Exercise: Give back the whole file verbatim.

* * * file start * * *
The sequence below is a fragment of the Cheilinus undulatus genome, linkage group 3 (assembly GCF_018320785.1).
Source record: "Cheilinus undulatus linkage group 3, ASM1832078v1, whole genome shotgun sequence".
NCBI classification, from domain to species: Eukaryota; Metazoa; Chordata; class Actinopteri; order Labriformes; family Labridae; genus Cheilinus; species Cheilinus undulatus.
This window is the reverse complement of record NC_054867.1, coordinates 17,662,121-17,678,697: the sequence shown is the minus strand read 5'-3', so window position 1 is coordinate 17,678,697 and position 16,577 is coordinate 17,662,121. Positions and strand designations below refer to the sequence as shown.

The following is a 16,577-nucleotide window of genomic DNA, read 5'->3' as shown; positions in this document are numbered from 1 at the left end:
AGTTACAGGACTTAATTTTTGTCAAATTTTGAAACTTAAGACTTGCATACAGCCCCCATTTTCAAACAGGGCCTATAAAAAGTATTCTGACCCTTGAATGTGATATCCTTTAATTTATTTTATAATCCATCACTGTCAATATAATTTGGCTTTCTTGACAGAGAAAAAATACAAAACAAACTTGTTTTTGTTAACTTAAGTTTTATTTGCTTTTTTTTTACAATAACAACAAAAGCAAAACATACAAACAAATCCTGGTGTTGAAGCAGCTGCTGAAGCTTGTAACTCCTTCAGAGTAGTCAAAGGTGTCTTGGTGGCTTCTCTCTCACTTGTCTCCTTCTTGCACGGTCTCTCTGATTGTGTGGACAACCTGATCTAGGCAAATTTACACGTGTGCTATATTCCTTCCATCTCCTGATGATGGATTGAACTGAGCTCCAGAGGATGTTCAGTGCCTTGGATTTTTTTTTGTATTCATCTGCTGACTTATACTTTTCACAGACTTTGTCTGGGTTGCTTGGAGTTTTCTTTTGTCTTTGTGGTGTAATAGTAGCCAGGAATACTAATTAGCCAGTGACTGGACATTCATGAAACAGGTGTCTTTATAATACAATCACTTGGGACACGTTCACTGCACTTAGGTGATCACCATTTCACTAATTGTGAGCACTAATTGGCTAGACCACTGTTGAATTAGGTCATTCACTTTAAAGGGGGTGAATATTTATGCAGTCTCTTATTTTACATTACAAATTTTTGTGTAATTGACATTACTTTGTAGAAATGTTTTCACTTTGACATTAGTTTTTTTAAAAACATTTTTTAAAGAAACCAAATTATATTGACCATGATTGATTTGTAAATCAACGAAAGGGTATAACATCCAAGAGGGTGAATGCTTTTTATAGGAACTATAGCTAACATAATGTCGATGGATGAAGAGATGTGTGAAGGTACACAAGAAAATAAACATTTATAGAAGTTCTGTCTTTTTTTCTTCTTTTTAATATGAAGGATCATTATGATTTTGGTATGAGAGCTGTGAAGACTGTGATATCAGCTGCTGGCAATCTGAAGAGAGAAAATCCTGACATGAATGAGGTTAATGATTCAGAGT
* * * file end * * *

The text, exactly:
The sequence below is a fragment of the Cheilinus undulatus genome, linkage group 3 (assembly GCF_018320785.1).
Source record: "Cheilinus undulatus linkage group 3, ASM1832078v1, whole genome shotgun sequence".
NCBI classification, from domain to species: Eukaryota; Metazoa; Chordata; class Actinopteri; order Labriformes; family Labridae; genus Cheilinus; species Cheilinus undulatus.
This window is the reverse complement of record NC_054867.1, coordinates 17,662,121-17,678,697: the sequence shown is the minus strand read 5'-3', so window position 1 is coordinate 17,678,697 and position 16,577 is coordinate 17,662,121. Positions and strand designations below refer to the sequence as shown.

The following is a 16,577-nucleotide window of genomic DNA, read 5'->3' as shown; positions in this document are numbered from 1 at the left end:
AGTTACAGGACTTAATTTTTGTCAAATTTTGAAACTTAAGACTTGCATACAGCCCCCATTTTCAAACAGGGCCTATAAAAAGTATTCTGACCCTTGAATGTGATATCCTTTAATTTATTTTATAATCCATCACTGTCAATATAATTTGGCTTTCTTGACAGAGAAAAAATACAAAACAAACTTGTTTTTGTTAACTTAAGTTTTATTTGCTTTTTTTTTACAATAACAACAAAAGCAAAACATACAAACAAATCCTGGTGTTGAAGCAGCTGCTGAAGCTTGTAACTCCTTCAGAGTAGTCAAAGGTGTCTTGGTGGCTTCTCTCTCACTTGTCTCCTTCTTGCACGGTCTCTCTGATTGTGTGGACAACCTGATCTAGGCAAATTTACACGTGTGCTATATTCCTTCCATCTCCTGATGATGGATTGAACTGAGCTCCAGAGGATGTTCAGTGCCTTGGATTTTTTTTTGTATTCATCTGCTGACTTATACTTTTCACAGACTTTGTCTGGGTTGCTTGGAGTTTTCTTTTGTCTTTGTGGTGTAATAGTAGCCAGGAATACTAATTAGCCAGTGACTGGACATTCATGAAACAGGTGTCTTTATAATACAATCACTTGGGACACGTTCACTGCACTTAGGTGATCACCATTTCACTAATTGTGAGCACTAATTGGCTAGACCACTGTTGAATTAGGTCATTCACTTTAAAGGGGGTGAATATTTATGCAGTCTCTTATTTTACATTACAAATTTTTGTGTAATTGACATTACTTTGTAGAAATGTTTTCACTTTGACATTAGTTTTTTTAAAAACATTTTTTAAAGAAACCAAATTATATTGACCATGATTGATTTGTAAATCAACGAAAGGGTATAACATCCAAGAGGGTGAATGCTTTTTATAGGAACTATAGCTAACATAATGTCGATGGATGAAGAGATGTGTGAAGGTACACAAGAAAATAAACATTTATAGAAGTTCTGTCTTTTTTTCTTCTTTTTAATATGAAGGATCATTATGATTTTGGTATGAGAGCTGTGAAGACTGTGATATCAGCTGCTGGCAATCTGAAGAGAGAAAATCCTGACATGAATGAGGTTAATGATTCAGAGT